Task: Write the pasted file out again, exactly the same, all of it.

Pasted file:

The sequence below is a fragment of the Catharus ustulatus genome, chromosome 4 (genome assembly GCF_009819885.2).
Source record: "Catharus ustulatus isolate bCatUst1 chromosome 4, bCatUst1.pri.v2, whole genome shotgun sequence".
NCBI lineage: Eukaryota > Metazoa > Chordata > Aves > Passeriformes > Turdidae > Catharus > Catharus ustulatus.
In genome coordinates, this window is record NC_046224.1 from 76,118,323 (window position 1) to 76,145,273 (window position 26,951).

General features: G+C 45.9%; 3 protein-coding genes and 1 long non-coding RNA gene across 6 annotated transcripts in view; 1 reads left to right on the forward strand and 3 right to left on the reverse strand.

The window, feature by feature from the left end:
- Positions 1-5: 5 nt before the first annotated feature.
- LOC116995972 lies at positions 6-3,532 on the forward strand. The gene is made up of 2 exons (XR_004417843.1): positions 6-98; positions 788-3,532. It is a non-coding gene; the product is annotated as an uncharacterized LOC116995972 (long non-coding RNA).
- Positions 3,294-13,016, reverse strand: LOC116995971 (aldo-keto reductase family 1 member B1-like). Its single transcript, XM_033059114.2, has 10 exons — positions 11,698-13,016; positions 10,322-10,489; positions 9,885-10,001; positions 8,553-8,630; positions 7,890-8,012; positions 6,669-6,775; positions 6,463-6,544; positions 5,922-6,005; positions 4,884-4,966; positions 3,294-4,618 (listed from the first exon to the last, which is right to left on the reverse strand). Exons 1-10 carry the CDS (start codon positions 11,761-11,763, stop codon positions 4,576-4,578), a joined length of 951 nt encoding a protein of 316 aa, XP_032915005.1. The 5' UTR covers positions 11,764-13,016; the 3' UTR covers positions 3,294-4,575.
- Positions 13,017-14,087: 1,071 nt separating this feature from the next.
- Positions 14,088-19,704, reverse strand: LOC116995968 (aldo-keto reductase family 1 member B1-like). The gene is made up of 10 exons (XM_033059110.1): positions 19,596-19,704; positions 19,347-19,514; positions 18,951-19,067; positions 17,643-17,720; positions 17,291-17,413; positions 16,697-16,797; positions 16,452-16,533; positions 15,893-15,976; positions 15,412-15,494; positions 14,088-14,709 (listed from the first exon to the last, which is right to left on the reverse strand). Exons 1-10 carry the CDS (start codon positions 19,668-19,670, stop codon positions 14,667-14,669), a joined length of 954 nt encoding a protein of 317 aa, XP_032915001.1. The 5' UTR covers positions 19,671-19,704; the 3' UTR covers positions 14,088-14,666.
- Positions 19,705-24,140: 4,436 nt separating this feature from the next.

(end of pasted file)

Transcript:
The sequence below is a fragment of the Catharus ustulatus genome, chromosome 4 (genome assembly GCF_009819885.2).
Source record: "Catharus ustulatus isolate bCatUst1 chromosome 4, bCatUst1.pri.v2, whole genome shotgun sequence".
NCBI lineage: Eukaryota > Metazoa > Chordata > Aves > Passeriformes > Turdidae > Catharus > Catharus ustulatus.
In genome coordinates, this window is record NC_046224.1 from 76,118,323 (window position 1) to 76,145,273 (window position 26,951).

General features: G+C 45.9%; 3 protein-coding genes and 1 long non-coding RNA gene across 6 annotated transcripts in view; 1 reads left to right on the forward strand and 3 right to left on the reverse strand.

The window, feature by feature from the left end:
- Positions 1-5: 5 nt before the first annotated feature.
- LOC116995972 lies at positions 6-3,532 on the forward strand. The gene is made up of 2 exons (XR_004417843.1): positions 6-98; positions 788-3,532. It is a non-coding gene; the product is annotated as an uncharacterized LOC116995972 (long non-coding RNA).
- Positions 3,294-13,016, reverse strand: LOC116995971 (aldo-keto reductase family 1 member B1-like). Its single transcript, XM_033059114.2, has 10 exons — positions 11,698-13,016; positions 10,322-10,489; positions 9,885-10,001; positions 8,553-8,630; positions 7,890-8,012; positions 6,669-6,775; positions 6,463-6,544; positions 5,922-6,005; positions 4,884-4,966; positions 3,294-4,618 (listed from the first exon to the last, which is right to left on the reverse strand). Exons 1-10 carry the CDS (start codon positions 11,761-11,763, stop codon positions 4,576-4,578), a joined length of 951 nt encoding a protein of 316 aa, XP_032915005.1. The 5' UTR covers positions 11,764-13,016; the 3' UTR covers positions 3,294-4,575.
- Positions 13,017-14,087: 1,071 nt separating this feature from the next.
- Positions 14,088-19,704, reverse strand: LOC116995968 (aldo-keto reductase family 1 member B1-like). The gene is made up of 10 exons (XM_033059110.1): positions 19,596-19,704; positions 19,347-19,514; positions 18,951-19,067; positions 17,643-17,720; positions 17,291-17,413; positions 16,697-16,797; positions 16,452-16,533; positions 15,893-15,976; positions 15,412-15,494; positions 14,088-14,709 (listed from the first exon to the last, which is right to left on the reverse strand). Exons 1-10 carry the CDS (start codon positions 19,668-19,670, stop codon positions 14,667-14,669), a joined length of 954 nt encoding a protein of 317 aa, XP_032915001.1. The 5' UTR covers positions 19,671-19,704; the 3' UTR covers positions 14,088-14,666.
- Positions 19,705-24,140: 4,436 nt separating this feature from the next.